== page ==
5.) Fun Factor: The game is a lot of fun but is a silent affair, usually - except the cries of anguish when another player has announced their victory. Players are usually staring hard at the board, puzzling how to best get their tiles in the order they want. This is a quiet sort of fun and may not appeal to everyone, but the game is so absorbing that everyone I’ve played with doesn’t mind.
6.) Africa or USA?: If you can only get one of the two games, I would recommend Africa. The rules are easier, the components are better, and the countries are less known, making it more interesting. The USA version, however, is more difficult. There are multiple cards for some of the African countries, but only one of each US state. Still, both games are excellent; and if one is enjoyable, I would recommend picking up both, as they can be a nice change of pace. I’m hoping that other maps are released - possibly with small variants.
Whenever I type a review, I lay all the components of a game out in front of me to better reference the game. When my wife passed by, she stated that just seeing the game out made her want to play it again. That, my friends, is a rare occurrence, and is solidifying my opinion that this is one of the best two-player games on the market right now. It runs in a short amount of time and is simple yet engrossing. It really does help one learn geography in both continents and looks really good when set up on the table. If there is a game that will help us introduce this great hobby into schools, then these two are that game. If you get a chance, pick this one up. It’s not a rip-roaring party game, but a quiet, quick one full of fun.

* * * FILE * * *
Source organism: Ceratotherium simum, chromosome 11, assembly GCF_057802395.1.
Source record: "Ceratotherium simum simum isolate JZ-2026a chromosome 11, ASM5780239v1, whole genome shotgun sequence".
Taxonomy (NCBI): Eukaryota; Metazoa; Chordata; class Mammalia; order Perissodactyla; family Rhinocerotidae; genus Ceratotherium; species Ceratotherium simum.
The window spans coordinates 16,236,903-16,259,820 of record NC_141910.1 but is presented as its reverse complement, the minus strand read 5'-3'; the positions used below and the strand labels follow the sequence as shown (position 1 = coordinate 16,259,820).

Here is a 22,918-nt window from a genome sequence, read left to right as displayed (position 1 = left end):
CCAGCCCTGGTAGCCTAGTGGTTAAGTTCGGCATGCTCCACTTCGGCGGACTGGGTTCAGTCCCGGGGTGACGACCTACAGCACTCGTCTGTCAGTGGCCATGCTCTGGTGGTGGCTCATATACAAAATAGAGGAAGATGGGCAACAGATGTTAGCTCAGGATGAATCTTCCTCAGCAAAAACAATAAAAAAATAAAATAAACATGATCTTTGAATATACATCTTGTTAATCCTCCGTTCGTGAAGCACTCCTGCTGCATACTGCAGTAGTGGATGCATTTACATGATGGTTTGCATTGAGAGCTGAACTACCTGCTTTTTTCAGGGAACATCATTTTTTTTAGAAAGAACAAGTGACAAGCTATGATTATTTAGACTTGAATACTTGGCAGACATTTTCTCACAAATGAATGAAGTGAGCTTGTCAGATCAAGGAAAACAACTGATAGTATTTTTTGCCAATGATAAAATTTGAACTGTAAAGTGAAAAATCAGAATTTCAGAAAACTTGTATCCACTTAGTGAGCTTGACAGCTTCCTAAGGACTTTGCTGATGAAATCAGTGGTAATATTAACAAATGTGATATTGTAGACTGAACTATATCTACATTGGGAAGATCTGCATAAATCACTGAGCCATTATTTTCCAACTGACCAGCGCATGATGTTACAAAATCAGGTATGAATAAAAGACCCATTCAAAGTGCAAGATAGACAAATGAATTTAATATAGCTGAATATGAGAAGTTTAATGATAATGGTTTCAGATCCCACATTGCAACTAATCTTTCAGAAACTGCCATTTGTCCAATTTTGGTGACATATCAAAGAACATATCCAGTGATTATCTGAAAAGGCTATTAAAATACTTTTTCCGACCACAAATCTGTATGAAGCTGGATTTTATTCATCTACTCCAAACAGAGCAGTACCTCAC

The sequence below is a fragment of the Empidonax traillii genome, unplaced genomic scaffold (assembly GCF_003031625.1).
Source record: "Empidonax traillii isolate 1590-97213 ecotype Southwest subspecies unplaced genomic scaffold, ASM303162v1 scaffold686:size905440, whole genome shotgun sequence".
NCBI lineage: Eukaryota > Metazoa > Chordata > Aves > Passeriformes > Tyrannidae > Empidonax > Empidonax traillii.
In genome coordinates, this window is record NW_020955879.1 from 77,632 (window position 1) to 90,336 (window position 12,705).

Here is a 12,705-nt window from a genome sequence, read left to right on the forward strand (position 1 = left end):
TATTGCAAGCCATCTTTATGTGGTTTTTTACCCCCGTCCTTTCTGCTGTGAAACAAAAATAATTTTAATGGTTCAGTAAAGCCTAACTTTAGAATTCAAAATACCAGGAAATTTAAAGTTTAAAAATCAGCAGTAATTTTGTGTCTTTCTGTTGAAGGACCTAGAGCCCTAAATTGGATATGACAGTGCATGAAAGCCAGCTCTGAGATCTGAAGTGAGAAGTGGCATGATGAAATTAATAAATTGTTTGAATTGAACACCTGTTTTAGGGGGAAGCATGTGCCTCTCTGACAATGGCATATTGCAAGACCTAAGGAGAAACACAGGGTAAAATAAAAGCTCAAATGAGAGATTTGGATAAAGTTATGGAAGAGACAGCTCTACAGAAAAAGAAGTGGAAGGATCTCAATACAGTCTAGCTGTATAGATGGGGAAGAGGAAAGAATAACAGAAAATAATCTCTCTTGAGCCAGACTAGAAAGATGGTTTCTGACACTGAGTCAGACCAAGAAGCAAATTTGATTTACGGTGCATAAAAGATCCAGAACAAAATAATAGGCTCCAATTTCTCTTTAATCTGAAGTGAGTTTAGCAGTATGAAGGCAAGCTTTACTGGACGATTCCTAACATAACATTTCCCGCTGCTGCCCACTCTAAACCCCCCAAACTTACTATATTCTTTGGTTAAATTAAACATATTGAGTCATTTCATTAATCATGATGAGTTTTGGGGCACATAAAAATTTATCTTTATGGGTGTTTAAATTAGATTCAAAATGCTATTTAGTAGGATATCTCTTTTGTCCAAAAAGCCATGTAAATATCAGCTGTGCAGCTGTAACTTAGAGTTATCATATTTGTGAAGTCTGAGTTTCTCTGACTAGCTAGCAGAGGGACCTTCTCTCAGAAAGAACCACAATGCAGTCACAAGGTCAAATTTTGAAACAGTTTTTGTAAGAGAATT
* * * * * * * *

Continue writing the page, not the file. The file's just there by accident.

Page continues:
“Real men play board games.”
10 Days in Africa is a simple little game that challenges players to complete a 'trip' on the continent using 10 cards. Don't look for a deep strategy game here. This is a simple game designed for lite fun, but with educational value as well.
The components are of excellent quality. A folding map of Africa is set on the table for reference, but all the game play is in the cards. Each country is color-coded.
Like Scrabble, each player has wooden holders to display his/her 10 cards without opponents seeing their identities.
There is a corresponding card for each country (several central countries have two cards), each with the color-coded map of the country, plus information on its capital and population.
Additionally, there are transportation cards representing automobiles and airplanes.
Players begin with 10 randomly selected cards from the face-down deck, displayed in the order of their selection (like Bohnanza, this is important). Three more cards are turned over next to the draw pile, creating 3 separate discard piles.
Oh his/her turn, a player draws a card from the draw pile, or one of the three discard piles, and substitutes it for a card on their display. One cannot rearrange the location of the cards on the display at any time. The substituted card goes to one of the 3 discard piles.
To complete a trip, the 10 cards must sequentially connect from Day 1 to Day 10. Country cards can be connected in one of three ways:
1. Adjacent countries are always connected to each other. (e.g Libya and Egypt).